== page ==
Ten Greatest Piano Concerti

What you need to know about a piano concerto is that it is basically a composition of music which is led by a solo piano and it is usually accompanied by an entire orchestra or otherwise a large number of musical instruments. The list talks about ten of the greatest and best piano concerti (plural) of all time. I am not sure if you are into that sort of thing but it definitely needs to be a list. What I considered while ranking different pieces is the musical artistry, the balance between the orchestra and the piano, the history, the power of the pianist and the technical artistry. Now I am no musician and most of you must be better judges than me but I still gave it my best. Enjoy.

10. NO. 2, C MINOR, OP. 18

No 2 C Minor Op 18 - Ten Greatest Piano Concerti

Sergei Rachmaninoff makes it to the number ten with this particular number. It is perhaps the most famous piece by him and another one would be C# Minor. He was a brilliant composer, a fantastic performer and a wonderful conductor. This is quite a complex number itself and your everyday pianist cannot pull this off. This number requires the pianist to stretch a thirteenth on the keyboard. Interestingly, your everyday pianist can only do a 10!


Harpischord Concerto No1 - Ten Greatest Piano Concerti

J. S. Bach wrote this number. This particular number was originally written for a piano but most often than not, now, this track is played on a piano. The brilliance to his numbers is that they can be played on any instrument which is why the piano does it justice just like the harpsichord would. His music is probably the purest form of music itself; it is quite a popular opinion. Interestingly, the song was scored for a solo violin originally, but then it was re-scored for a keyboard. This is one complex piece.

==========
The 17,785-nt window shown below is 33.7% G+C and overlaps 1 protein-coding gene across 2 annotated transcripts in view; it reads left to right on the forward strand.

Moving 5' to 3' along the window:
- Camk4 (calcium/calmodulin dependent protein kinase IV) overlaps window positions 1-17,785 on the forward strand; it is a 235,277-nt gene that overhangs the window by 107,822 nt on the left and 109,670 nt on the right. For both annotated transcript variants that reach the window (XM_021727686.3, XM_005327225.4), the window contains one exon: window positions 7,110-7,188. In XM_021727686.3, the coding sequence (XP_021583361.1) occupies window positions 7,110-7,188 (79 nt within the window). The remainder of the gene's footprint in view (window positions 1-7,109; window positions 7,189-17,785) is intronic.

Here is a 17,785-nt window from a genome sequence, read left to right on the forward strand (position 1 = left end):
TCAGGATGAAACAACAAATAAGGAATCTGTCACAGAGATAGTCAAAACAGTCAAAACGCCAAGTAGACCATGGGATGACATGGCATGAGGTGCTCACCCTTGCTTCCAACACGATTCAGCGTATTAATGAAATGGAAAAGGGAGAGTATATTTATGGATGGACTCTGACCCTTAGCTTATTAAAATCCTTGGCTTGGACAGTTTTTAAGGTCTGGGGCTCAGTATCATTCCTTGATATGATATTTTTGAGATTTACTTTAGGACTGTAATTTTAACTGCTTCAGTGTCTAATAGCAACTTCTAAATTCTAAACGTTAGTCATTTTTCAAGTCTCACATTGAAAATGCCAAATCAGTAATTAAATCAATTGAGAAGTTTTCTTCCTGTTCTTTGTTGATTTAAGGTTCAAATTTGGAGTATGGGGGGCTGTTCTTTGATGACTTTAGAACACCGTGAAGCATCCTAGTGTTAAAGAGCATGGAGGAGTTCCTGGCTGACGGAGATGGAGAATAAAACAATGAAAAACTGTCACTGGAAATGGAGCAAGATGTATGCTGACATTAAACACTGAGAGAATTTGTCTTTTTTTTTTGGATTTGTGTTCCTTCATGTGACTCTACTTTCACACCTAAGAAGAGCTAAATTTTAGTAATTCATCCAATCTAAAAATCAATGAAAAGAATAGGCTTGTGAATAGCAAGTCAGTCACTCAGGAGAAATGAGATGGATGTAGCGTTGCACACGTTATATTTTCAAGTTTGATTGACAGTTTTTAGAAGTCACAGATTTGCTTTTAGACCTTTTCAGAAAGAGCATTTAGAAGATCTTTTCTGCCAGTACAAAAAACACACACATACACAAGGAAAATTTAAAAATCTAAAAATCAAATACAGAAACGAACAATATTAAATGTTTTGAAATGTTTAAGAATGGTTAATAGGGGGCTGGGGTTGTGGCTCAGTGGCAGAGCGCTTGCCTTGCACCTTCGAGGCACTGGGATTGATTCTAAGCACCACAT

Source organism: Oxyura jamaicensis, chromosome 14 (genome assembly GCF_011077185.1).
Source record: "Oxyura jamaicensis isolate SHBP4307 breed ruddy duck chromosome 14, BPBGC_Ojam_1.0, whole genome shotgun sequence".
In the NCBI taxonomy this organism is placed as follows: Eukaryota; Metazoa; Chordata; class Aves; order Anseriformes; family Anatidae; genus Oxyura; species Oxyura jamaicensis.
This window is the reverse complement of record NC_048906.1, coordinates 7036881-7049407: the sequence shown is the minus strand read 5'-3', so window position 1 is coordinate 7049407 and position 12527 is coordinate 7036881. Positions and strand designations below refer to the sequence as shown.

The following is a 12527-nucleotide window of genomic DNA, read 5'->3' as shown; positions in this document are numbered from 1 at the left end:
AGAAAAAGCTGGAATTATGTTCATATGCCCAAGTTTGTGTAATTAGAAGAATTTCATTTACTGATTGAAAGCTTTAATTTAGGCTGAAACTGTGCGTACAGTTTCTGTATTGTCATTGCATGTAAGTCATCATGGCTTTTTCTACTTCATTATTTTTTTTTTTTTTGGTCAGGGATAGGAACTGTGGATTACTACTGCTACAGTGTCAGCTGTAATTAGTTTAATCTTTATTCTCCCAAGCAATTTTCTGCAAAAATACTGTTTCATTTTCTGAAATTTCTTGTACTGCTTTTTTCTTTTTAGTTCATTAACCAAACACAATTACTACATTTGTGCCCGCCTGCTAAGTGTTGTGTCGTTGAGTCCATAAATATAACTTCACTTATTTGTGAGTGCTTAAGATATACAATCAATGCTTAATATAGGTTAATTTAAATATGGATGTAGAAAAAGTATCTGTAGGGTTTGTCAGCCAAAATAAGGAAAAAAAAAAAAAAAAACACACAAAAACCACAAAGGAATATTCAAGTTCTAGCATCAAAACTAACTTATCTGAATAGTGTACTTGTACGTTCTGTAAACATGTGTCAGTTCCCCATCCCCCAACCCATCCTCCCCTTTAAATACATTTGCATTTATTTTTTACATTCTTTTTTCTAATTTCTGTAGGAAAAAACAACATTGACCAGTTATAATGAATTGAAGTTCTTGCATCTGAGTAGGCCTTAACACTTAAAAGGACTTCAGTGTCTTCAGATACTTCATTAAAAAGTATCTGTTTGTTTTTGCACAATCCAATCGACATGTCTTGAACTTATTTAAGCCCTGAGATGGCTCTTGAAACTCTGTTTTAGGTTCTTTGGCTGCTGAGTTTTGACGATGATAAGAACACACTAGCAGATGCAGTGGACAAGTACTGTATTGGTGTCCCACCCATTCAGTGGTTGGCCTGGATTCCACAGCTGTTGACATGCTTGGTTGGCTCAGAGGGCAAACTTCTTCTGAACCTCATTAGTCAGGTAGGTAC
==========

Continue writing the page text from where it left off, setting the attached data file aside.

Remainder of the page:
Concerto in A Minor - Ten Greatest Piano Concerti

Edvard Grieg composed this concerto. Franz Liszt was the first one to play this number and that is the distinction of this song, but of course, it was not in public. Grieg brought this number to him for approval and that is when he played it. He met Liszt in 1870 in Rome. Liszt asked him to play it but he was not practiced and that’s when Liszt did him the honor of playing it, complimenting him with the highest of respect. This one happens to be one of the most popular concerti even today.

7. NO. 4, G MAJOR, OP. 58

No4 G Major Op 58 - Ten Greatest Piano Concerti

This piece is by Ludwig van Beethoven. There are many debates and many believe that this particular one is the finest piece by Beethoven in his entire career. What Beethoven did was that he used to balance the technique, musicality, orchestra and the development almost magically. It used to be, and still is, a joy listening to his work. The simple thing to know is the if your melody meets the development, you will get yourself a masterpiece and that word doesn’t even begin to do justice to this piece.

6. NO. 1, B-FLAT MINOR, OP. 23

No 1 B Flat Minor Op 23 - Ten Greatest Piano Concerti